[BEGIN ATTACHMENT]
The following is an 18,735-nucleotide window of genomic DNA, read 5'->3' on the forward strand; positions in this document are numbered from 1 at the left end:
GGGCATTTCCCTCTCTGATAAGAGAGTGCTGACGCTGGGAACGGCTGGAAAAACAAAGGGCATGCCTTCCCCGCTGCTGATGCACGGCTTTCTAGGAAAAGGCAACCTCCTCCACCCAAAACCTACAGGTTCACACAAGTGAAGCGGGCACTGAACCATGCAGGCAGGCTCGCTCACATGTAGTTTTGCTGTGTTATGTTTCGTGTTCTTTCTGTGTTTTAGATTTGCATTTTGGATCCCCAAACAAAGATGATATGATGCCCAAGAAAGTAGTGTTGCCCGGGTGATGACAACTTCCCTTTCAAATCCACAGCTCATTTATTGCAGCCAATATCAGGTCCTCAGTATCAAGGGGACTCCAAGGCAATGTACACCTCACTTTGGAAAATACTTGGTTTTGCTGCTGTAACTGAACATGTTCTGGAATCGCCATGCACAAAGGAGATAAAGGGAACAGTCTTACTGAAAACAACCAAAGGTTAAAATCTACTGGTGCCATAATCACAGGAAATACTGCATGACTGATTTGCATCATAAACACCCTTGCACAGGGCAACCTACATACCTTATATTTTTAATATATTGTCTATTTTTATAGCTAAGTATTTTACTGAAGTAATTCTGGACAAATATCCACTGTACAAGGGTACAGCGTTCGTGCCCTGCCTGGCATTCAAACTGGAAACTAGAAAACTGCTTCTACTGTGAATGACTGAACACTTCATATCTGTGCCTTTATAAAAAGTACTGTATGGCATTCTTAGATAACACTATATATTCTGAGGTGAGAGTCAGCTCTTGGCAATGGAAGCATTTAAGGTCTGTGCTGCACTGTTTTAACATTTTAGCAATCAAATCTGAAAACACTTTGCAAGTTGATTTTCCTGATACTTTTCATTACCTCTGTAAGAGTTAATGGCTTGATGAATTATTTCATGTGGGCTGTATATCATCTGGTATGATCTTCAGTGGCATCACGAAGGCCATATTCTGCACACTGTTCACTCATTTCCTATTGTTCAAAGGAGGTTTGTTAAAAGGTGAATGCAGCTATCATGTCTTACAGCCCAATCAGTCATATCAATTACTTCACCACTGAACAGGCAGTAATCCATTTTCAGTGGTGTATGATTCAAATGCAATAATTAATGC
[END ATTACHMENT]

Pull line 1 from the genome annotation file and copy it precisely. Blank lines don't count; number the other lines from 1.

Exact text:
The following is an 18,735-nucleotide window of genomic DNA, read 5'->3' on the forward strand; positions in this document are numbered from 1 at the left end: